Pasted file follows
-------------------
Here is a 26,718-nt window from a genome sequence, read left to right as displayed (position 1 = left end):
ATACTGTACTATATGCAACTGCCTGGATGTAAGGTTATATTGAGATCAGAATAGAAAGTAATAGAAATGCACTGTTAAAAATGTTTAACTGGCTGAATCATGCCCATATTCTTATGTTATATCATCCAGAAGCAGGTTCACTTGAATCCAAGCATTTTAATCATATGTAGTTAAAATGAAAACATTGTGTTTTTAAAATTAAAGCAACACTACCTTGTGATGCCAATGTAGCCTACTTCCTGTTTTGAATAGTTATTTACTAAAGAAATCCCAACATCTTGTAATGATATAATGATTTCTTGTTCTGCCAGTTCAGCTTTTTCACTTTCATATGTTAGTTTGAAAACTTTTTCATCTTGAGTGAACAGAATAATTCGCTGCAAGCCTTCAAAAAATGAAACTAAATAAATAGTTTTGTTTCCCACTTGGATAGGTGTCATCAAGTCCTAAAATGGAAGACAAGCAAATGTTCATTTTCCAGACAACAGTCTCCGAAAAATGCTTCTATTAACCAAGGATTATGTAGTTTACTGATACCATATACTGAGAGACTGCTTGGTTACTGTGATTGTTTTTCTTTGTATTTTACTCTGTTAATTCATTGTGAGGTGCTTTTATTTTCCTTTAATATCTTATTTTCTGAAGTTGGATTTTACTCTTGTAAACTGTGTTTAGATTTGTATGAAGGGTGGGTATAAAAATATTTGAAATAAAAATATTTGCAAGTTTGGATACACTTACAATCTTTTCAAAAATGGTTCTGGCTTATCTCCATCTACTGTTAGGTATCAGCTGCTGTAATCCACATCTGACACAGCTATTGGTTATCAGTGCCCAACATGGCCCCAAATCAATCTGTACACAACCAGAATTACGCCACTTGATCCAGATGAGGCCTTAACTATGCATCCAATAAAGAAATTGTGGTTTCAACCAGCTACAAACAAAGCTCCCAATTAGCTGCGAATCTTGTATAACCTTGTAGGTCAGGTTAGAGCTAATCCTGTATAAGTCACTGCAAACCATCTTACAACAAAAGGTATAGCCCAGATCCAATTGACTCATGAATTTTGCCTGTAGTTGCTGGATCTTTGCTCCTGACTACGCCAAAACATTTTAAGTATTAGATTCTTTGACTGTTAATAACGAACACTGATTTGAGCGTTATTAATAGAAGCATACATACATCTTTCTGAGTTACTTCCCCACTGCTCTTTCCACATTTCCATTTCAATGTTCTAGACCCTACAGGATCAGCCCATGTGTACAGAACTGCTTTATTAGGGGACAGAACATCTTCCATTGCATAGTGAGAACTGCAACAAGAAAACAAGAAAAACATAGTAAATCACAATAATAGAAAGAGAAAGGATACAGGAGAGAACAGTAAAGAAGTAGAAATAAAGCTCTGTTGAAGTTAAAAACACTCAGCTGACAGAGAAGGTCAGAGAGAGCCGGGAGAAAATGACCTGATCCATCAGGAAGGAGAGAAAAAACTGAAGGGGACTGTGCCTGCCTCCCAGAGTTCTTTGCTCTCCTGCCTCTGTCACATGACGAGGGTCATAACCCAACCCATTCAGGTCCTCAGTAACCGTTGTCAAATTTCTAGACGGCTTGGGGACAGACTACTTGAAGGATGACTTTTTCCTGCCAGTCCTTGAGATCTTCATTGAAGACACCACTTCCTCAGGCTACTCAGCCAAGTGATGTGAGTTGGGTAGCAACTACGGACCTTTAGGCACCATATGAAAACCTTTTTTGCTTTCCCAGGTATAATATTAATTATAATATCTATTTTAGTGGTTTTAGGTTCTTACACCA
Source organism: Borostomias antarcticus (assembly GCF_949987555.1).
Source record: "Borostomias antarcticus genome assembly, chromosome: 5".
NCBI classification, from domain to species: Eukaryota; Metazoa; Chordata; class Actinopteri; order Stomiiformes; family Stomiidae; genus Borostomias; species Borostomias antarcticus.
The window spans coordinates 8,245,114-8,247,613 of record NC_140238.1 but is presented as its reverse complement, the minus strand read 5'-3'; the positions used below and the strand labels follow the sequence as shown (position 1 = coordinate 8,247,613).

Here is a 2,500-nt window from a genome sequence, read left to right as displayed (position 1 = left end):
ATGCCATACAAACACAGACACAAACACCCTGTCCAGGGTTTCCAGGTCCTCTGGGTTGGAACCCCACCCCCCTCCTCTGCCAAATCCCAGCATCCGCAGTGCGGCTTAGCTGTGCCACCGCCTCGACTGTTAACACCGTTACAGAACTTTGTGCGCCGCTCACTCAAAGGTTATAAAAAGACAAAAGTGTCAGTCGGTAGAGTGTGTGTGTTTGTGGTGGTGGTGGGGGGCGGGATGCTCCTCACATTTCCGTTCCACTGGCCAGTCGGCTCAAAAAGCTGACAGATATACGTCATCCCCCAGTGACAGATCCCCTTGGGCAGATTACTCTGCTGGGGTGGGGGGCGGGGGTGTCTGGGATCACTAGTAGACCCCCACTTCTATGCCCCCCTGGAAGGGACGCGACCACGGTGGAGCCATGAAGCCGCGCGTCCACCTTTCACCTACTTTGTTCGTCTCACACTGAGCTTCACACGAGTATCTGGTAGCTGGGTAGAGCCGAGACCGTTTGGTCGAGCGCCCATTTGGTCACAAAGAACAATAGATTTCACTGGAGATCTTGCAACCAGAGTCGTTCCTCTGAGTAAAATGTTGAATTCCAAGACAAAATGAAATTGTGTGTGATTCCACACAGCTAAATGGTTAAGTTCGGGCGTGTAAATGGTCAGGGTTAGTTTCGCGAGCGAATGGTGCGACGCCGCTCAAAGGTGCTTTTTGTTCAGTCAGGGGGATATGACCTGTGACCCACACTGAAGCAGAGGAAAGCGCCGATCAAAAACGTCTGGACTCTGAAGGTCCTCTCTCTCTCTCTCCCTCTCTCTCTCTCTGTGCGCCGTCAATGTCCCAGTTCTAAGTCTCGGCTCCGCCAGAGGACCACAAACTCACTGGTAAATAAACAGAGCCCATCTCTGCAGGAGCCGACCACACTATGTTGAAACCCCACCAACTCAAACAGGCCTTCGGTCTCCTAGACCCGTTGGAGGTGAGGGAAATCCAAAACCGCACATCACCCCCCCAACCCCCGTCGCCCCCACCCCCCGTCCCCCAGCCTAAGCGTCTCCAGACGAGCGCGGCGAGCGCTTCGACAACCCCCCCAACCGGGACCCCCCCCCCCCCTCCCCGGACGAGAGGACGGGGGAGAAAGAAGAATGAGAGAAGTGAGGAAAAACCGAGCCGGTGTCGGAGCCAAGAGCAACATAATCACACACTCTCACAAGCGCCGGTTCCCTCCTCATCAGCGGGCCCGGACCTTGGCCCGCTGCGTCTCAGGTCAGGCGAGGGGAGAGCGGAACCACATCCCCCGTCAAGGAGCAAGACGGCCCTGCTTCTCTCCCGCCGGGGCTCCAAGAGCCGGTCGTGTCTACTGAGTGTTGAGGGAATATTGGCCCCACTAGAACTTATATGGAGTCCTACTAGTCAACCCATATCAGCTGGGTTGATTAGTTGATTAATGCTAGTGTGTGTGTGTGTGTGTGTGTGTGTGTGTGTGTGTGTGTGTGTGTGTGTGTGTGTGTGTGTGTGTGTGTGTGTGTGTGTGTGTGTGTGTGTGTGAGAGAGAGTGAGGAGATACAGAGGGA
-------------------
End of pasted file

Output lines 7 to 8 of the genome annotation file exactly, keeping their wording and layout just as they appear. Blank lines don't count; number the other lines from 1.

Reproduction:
Here is a 2,500-nt window from a genome sequence, read left to right as displayed (position 1 = left end):
ATGCCATACAAACACAGACACAAACACCCTGTCCAGGGTTTCCAGGTCCTCTGGGTTGGAACCCCACCCCCCTCCTCTGCCAAATCCCAGCATCCGCAGTGCGGCTTAGCTGTGCCACCGCCTCGACTGTTAACACCGTTACAGAACTTTGTGCGCCGCTCACTCAAAGGTTATAAAAAGACAAAAGTGTCAGTCGGTAGAGTGTGTGTGTTTGTGGTGGTGGTGGGGGGCGGGATGCTCCTCACATTTCCGTTCCACTGGCCAGTCGGCTCAAAAAGCTGACAGATATACGTCATCCCCCAGTGACAGATCCCCTTGGGCAGATTACTCTGCTGGGGTGGGGGGCGGGGGTGTCTGGGATCACTAGTAGACCCCCACTTCTATGCCCCCCTGGAAGGGACGCGACCACGGTGGAGCCATGAAGCCGCGCGTCCACCTTTCACCTACTTTGTTCGTCTCACACTGAGCTTCACACGAGTATCTGGTAGCTGGGTAGAGCCGAGACCGTTTGGTCGAGCGCCCATTTGGTCACAAAGAACAATAGATTTCACTGGAGATCTTGCAACCAGAGTCGTTCCTCTGAGTAAAATGTTGAATTCCAAGACAAAATGAAATTGTGTGTGATTCCACACAGCTAAATGGTTAAGTTCGGGCGTGTAAATGGTCAGGGTTAGTTTCGCGAGCGAATGGTGCGACGCCGCTCAAAGGTGCTTTTTGTTCAGTCAGGGGGATATGACCTGTGACCCACACTGAAGCAGAGGAAAGCGCCGATCAAAAACGTCTGGACTCTGAAGGTCCTCTCTCTCTCTCTCCCTCTCTCTCTCTCTGTGCGCCGTCAATGTCCCAGTTCTAAGTCTCGGCTCCGCCAGAGGACCACAAACTCACTGGTAAATAAACAGAGCCCATCTCTGCAGGAGCCGACCACACTATGTTGAAACCCCACCAACTCAAACAGGCCTTCGGTCTCCTAGACCCGTTGGAGGTGAGGGAAATCCAAAACCGCACATCACCCCCCCAACCCCCGTCGCCCCCACCCCCCGTCCCCCAGCCTAAGCGTCTCCAGACGAGCGCGGCGAGCGCTTCGACAACCCCCCCAACCGGGACCCCCCCCCCCCCTCCCCGGACGAGAGGACGGGGGAGAAAGAAGAATGAGAGAAGTGAGGAAAAACCGAGCCGGTGTCGGAGCCAAGAGCAACATAATCACACACTCTCACAAGCGCCGGTTCCCTCCTCATCAGCGGGCCCGGACCTTGGCCCGCTGCGTCTCAGGTCAGGCGAGGGGAGAGCGGAACCACATCCCCCGTCAAGGAGCAAGACGGCCCTGCTTCTCTCCCGCCGGGGCTCCAAGAGCCGGTCGTGTCTACTGAGTGTTGAGGGAATATTGGCCCCACTAGAACTTATATGGAGTCCTACTAGTCAACCCATATCAGCTGGGTTGATTAGTTGATTAATGCTAGTGTGTGTGTGTGTGTGTGTGTGTGTGTGTGTGTGTGTGTGTGTGTGTGTGTGTGTGTGTGTGTGTGTGTGTGTGTGTGTGTGTGTGTGTGTGTGAGAGAGAGTGAGGAGATACAGAGGGA